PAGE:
Letter: Exploring an issue of concern to millions

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The Independent Online
Sir: Christopher Armstrong (letter, 23 March) tells only half the story of William Blake's Newton. In his mythology, Blake identifies Newton with mechanical materialism and the dark satanic mills (ie, Oxford and Cambridge) that grind out Newtonian materialism. But in his greatest work, Jerusalem, plate 97 reads:

The innumerable Chariots of the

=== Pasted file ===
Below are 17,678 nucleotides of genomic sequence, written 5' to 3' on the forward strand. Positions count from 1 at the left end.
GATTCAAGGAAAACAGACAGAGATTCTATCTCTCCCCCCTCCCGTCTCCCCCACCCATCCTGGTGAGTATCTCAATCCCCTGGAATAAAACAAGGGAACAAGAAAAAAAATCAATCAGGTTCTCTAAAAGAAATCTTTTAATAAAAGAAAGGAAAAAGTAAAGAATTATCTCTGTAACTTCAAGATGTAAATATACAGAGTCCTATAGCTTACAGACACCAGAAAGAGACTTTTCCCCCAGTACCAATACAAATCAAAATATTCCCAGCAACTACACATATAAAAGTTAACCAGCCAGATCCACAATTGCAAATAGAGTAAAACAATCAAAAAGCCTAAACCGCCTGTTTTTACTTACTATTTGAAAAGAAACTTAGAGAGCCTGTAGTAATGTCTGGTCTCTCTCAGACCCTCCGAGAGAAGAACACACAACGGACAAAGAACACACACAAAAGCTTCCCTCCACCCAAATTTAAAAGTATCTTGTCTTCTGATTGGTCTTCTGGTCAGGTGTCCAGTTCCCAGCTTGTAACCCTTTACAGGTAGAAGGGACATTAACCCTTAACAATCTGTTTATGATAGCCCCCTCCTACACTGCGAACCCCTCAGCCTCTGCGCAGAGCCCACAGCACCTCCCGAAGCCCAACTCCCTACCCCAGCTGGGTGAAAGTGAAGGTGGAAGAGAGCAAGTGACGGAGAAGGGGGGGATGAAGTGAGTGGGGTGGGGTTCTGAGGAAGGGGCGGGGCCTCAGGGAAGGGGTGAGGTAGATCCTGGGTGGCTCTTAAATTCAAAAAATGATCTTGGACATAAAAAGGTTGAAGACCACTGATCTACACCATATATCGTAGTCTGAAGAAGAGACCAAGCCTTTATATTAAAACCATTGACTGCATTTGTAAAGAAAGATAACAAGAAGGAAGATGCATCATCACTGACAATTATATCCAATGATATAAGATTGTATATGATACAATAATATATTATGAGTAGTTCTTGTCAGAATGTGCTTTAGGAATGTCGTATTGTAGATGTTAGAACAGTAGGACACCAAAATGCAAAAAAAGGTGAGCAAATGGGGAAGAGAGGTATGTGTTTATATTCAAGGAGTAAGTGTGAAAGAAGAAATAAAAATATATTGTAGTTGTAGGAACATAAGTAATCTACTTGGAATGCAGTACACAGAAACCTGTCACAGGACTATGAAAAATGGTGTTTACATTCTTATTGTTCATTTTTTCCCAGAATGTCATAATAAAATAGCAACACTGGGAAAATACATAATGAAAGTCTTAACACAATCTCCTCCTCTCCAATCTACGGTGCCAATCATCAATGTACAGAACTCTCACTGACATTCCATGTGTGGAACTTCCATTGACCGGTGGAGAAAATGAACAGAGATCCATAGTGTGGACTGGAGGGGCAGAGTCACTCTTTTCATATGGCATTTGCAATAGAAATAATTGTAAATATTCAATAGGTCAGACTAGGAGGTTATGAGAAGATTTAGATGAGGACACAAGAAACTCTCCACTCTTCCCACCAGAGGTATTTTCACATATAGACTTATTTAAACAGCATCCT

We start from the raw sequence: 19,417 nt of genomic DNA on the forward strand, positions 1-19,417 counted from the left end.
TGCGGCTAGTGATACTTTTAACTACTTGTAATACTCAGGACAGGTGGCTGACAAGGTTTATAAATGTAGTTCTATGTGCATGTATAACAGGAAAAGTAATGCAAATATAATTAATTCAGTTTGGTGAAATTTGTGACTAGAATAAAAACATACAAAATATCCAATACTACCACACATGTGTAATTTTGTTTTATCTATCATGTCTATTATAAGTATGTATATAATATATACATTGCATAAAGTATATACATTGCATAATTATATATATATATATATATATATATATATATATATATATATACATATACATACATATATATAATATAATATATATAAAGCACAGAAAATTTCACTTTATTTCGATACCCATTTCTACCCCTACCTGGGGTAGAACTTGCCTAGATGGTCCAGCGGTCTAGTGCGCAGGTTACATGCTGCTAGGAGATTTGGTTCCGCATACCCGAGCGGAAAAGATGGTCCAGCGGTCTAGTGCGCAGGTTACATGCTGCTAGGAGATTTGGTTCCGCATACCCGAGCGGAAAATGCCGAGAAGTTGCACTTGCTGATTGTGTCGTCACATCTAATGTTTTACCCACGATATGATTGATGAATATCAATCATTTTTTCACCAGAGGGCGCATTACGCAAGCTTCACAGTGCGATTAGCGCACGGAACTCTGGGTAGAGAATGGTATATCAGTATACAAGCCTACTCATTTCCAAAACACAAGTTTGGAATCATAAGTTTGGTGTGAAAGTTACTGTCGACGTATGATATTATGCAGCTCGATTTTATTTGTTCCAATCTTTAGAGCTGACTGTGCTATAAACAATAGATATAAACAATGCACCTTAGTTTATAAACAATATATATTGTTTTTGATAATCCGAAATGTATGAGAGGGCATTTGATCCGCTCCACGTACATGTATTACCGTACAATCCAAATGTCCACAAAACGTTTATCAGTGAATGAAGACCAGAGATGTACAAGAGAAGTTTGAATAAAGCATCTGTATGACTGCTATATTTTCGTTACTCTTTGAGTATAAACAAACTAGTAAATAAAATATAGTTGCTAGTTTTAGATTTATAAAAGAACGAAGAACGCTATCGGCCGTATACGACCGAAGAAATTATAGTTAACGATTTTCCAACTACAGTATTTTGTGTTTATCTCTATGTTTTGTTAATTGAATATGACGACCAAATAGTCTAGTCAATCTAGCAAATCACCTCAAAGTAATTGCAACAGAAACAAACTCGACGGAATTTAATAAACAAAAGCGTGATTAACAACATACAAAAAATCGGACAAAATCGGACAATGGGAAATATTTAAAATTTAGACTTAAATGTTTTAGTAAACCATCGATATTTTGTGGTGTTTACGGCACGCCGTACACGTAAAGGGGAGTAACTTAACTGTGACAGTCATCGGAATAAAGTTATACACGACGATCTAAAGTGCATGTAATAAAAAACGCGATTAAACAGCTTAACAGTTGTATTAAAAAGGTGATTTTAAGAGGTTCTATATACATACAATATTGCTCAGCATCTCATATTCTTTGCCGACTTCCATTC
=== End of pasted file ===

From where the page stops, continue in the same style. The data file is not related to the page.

Almighty appear'd in Heaven,

And Bacon & Newton & Locke, &

Milton & Shakespear & Chaucer . . .

Blake had the highest regard for all kinds of knowledge, including science, but the provenance of science was not the human spirit - that was the vocation of the arts and humanities.

Blake's high regard for Newton is apparent in his depiction of him as an exquisite human specimen - but sitting at the bottom of the sea of space and time, using only a pair of dividers, while a polypus, symbol of materialism, advances on him from behind. Yet, before him is a scroll, the symbol of the poetic genius.

Yours truly,



The Blake Society at St James'

London, W1

23 March